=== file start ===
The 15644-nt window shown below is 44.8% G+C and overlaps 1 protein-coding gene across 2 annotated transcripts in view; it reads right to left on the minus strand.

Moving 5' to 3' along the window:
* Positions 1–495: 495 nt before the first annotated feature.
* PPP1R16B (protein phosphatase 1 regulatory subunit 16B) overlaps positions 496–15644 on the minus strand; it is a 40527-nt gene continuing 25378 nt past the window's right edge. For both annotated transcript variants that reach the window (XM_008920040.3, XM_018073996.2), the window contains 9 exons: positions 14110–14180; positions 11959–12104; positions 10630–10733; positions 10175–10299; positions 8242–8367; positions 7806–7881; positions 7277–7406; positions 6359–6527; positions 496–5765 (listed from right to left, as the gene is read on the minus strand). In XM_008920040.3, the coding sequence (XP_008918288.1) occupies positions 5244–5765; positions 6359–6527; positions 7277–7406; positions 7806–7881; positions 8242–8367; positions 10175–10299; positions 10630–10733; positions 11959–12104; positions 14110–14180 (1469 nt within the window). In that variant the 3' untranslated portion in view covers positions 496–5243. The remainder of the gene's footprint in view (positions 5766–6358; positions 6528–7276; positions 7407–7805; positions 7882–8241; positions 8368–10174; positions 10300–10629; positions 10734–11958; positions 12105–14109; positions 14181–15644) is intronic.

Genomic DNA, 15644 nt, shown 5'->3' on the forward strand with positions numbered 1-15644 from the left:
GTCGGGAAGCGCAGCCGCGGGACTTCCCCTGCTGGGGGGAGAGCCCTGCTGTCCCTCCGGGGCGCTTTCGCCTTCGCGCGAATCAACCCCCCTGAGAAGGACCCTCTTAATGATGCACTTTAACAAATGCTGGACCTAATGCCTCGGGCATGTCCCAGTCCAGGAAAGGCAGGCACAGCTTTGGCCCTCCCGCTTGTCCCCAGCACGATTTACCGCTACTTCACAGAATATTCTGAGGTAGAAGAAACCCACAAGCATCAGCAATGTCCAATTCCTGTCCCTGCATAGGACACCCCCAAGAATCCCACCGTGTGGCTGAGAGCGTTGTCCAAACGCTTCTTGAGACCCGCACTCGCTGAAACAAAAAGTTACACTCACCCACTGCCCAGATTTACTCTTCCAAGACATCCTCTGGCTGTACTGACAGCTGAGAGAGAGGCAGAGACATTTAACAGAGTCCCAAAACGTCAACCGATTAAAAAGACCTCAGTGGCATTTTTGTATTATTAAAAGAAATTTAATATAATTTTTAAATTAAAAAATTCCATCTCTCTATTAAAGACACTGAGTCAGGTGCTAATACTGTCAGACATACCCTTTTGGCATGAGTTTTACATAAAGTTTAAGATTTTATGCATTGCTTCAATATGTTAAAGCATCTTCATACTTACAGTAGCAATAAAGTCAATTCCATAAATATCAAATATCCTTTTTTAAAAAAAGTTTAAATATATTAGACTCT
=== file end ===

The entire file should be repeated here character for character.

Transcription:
The 15644-nt window shown below is 44.8% G+C and overlaps 1 protein-coding gene across 2 annotated transcripts in view; it reads right to left on the minus strand.

Moving 5' to 3' along the window:
* Positions 1–495: 495 nt before the first annotated feature.
* PPP1R16B (protein phosphatase 1 regulatory subunit 16B) overlaps positions 496–15644 on the minus strand; it is a 40527-nt gene continuing 25378 nt past the window's right edge. For both annotated transcript variants that reach the window (XM_008920040.3, XM_018073996.2), the window contains 9 exons: positions 14110–14180; positions 11959–12104; positions 10630–10733; positions 10175–10299; positions 8242–8367; positions 7806–7881; positions 7277–7406; positions 6359–6527; positions 496–5765 (listed from right to left, as the gene is read on the minus strand). In XM_008920040.3, the coding sequence (XP_008918288.1) occupies positions 5244–5765; positions 6359–6527; positions 7277–7406; positions 7806–7881; positions 8242–8367; positions 10175–10299; positions 10630–10733; positions 11959–12104; positions 14110–14180 (1469 nt within the window). In that variant the 3' untranslated portion in view covers positions 496–5243. The remainder of the gene's footprint in view (positions 5766–6358; positions 6528–7276; positions 7407–7805; positions 7882–8241; positions 8368–10174; positions 10300–10629; positions 10734–11958; positions 12105–14109; positions 14181–15644) is intronic.

Genomic DNA, 15644 nt, shown 5'->3' on the forward strand with positions numbered 1-15644 from the left:
GTCGGGAAGCGCAGCCGCGGGACTTCCCCTGCTGGGGGGAGAGCCCTGCTGTCCCTCCGGGGCGCTTTCGCCTTCGCGCGAATCAACCCCCCTGAGAAGGACCCTCTTAATGATGCACTTTAACAAATGCTGGACCTAATGCCTCGGGCATGTCCCAGTCCAGGAAAGGCAGGCACAGCTTTGGCCCTCCCGCTTGTCCCCAGCACGATTTACCGCTACTTCACAGAATATTCTGAGGTAGAAGAAACCCACAAGCATCAGCAATGTCCAATTCCTGTCCCTGCATAGGACACCCCCAAGAATCCCACCGTGTGGCTGAGAGCGTTGTCCAAACGCTTCTTGAGACCCGCACTCGCTGAAACAAAAAGTTACACTCACCCACTGCCCAGATTTACTCTTCCAAGACATCCTCTGGCTGTACTGACAGCTGAGAGAGAGGCAGAGACATTTAACAGAGTCCCAAAACGTCAACCGATTAAAAAGACCTCAGTGGCATTTTTGTATTATTAAAAGAAATTTAATATAATTTTTAAATTAAAAAATTCCATCTCTCTATTAAAGACACTGAGTCAGGTGCTAATACTGTCAGACATACCCTTTTGGCATGAGTTTTACATAAAGTTTAAGATTTTATGCATTGCTTCAATATGTTAAAGCATCTTCATACTTACAGTAGCAATAAAGTCAATTCCATAAATATCAAATATCCTTTTTTAAAAAAAGTTTAAATATATTAGACTCT